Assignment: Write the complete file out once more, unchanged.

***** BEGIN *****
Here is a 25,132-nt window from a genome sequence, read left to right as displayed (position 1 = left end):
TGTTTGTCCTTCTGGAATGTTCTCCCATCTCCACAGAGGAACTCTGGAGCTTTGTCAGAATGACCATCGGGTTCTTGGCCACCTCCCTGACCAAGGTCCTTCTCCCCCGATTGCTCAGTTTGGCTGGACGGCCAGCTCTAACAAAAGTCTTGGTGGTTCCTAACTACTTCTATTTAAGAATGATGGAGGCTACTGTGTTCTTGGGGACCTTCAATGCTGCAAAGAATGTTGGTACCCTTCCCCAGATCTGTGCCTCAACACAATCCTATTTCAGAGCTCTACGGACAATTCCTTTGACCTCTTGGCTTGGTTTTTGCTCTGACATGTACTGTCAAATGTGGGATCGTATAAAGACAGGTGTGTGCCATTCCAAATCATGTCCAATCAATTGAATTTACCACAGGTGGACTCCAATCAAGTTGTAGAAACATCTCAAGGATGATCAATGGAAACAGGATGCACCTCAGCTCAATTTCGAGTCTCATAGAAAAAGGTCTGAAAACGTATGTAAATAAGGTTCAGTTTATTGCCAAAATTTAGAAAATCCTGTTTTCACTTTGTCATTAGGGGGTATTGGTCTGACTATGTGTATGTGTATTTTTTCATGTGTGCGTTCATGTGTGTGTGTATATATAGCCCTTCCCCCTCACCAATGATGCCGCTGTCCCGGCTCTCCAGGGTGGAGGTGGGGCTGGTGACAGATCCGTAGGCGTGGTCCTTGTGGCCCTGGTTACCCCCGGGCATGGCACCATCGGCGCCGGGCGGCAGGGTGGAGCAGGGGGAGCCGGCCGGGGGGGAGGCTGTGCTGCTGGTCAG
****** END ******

Here is a 25,132-nt window from a genome sequence, read left to right as displayed (position 1 = left end):
TGTTTGTCCTTCTGGAATGTTCTCCCATCTCCACAGAGGAACTCTGGAGCTTTGTCAGAATGACCATCGGGTTCTTGGCCACCTCCCTGACCAAGGTCCTTCTCCCCCGATTGCTCAGTTTGGCTGGACGGCCAGCTCTAACAAAAGTCTTGGTGGTTCCTAACTACTTCTATTTAAGAATGATGGAGGCTACTGTGTTCTTGGGGACCTTCAATGCTGCAAAGAATGTTGGTACCCTTCCCCAGATCTGTGCCTCAACACAATCCTATTTCAGAGCTCTACGGACAATTCCTTTGACCTCTTGGCTTGGTTTTTGCTCTGACATGTACTGTCAAATGTGGGATCGTATAAAGACAGGTGTGTGCCATTCCAAATCATGTCCAATCAATTGAATTTACCACAGGTGGACTCCAATCAAGTTGTAGAAACATCTCAAGGATGATCAATGGAAACAGGATGCACCTCAGCTCAATTTCGAGTCTCATAGAAAAAGGTCTGAAAACGTATGTAAATAAGGTTCAGTTTATTGCCAAAATTTAGAAAATCCTGTTTTCACTTTGTCATTAGGGGGTATTGGTCTGACTATGTGTATGTGTATTTTTTCATGTGTGCGTTCATGTGTGTGTGTATATATAGCCCTTCCCCCTCACCAATGATGCCGCTGTCCCGGCTCTCCAGGGTGGAGGTGGGGCTGGTGACAGATCCGTAGGCGTGGTCCTTGTGGCCCTGGTTACCCCCGGGCATGGCACCATCGGCGCCGGGCGGCAGGGTGGAGCAGGGGGAGCCGGCCGGGGGGGAGGCTGTGCTGCTGGTCAG